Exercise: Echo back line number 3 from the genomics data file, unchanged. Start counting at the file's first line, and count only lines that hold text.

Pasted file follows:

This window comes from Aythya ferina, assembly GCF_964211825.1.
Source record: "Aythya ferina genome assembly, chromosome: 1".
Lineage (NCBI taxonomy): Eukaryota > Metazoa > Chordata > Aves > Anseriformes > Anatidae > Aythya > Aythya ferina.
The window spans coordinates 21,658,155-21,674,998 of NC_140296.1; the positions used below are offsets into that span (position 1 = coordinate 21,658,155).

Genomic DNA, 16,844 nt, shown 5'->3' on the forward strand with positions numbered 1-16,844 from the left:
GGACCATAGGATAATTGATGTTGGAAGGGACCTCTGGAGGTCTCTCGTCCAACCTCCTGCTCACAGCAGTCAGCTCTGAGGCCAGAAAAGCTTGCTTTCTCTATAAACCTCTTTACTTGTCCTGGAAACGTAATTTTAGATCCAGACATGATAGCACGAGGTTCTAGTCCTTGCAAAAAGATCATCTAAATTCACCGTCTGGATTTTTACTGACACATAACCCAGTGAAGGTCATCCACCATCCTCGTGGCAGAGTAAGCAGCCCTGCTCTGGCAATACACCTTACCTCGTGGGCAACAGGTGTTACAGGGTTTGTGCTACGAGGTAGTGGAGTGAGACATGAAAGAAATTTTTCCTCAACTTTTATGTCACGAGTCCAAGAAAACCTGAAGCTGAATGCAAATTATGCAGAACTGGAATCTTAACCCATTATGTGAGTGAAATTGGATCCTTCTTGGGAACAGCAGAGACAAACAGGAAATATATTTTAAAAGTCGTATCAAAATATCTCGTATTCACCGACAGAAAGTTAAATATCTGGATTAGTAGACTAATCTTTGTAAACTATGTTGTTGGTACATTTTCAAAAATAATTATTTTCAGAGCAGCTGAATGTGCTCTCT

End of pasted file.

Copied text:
Lineage (NCBI taxonomy): Eukaryota > Metazoa > Chordata > Aves > Anseriformes > Anatidae > Aythya > Aythya ferina.